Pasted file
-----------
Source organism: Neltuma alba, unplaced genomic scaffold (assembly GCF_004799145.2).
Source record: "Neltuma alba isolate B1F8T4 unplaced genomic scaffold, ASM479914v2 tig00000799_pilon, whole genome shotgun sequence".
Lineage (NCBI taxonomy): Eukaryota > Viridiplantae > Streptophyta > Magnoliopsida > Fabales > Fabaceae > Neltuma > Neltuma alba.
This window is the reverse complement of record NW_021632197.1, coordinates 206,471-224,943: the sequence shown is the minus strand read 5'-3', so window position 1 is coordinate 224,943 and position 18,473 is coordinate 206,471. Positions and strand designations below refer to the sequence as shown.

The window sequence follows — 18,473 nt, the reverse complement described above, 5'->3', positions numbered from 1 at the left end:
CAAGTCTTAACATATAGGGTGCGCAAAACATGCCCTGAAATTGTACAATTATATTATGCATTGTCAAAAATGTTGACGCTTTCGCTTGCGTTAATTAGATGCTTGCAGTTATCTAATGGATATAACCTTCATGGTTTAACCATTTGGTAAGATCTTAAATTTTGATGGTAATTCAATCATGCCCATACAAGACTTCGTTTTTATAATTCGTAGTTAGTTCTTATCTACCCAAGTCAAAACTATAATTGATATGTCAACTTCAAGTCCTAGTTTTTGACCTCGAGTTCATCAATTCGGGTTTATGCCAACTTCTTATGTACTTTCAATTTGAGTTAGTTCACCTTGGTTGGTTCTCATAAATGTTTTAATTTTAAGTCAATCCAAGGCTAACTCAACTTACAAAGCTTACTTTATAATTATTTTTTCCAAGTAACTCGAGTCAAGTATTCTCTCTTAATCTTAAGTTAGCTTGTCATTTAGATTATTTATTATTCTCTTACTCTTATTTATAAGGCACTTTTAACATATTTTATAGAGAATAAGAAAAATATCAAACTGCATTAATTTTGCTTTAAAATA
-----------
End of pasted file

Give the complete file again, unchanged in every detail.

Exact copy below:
Source organism: Neltuma alba, unplaced genomic scaffold (assembly GCF_004799145.2).
Source record: "Neltuma alba isolate B1F8T4 unplaced genomic scaffold, ASM479914v2 tig00000799_pilon, whole genome shotgun sequence".
Lineage (NCBI taxonomy): Eukaryota > Viridiplantae > Streptophyta > Magnoliopsida > Fabales > Fabaceae > Neltuma > Neltuma alba.
This window is the reverse complement of record NW_021632197.1, coordinates 206,471-224,943: the sequence shown is the minus strand read 5'-3', so window position 1 is coordinate 224,943 and position 18,473 is coordinate 206,471. Positions and strand designations below refer to the sequence as shown.

The window sequence follows — 18,473 nt, the reverse complement described above, 5'->3', positions numbered from 1 at the left end:
CAAGTCTTAACATATAGGGTGCGCAAAACATGCCCTGAAATTGTACAATTATATTATGCATTGTCAAAAATGTTGACGCTTTCGCTTGCGTTAATTAGATGCTTGCAGTTATCTAATGGATATAACCTTCATGGTTTAACCATTTGGTAAGATCTTAAATTTTGATGGTAATTCAATCATGCCCATACAAGACTTCGTTTTTATAATTCGTAGTTAGTTCTTATCTACCCAAGTCAAAACTATAATTGATATGTCAACTTCAAGTCCTAGTTTTTGACCTCGAGTTCATCAATTCGGGTTTATGCCAACTTCTTATGTACTTTCAATTTGAGTTAGTTCACCTTGGTTGGTTCTCATAAATGTTTTAATTTTAAGTCAATCCAAGGCTAACTCAACTTACAAAGCTTACTTTATAATTATTTTTTCCAAGTAACTCGAGTCAAGTATTCTCTCTTAATCTTAAGTTAGCTTGTCATTTAGATTATTTATTATTCTCTTACTCTTATTTATAAGGCACTTTTAACATATTTTATAGAGAATAAGAAAAATATCAAACTGCATTAATTTTGCTTTAAAATA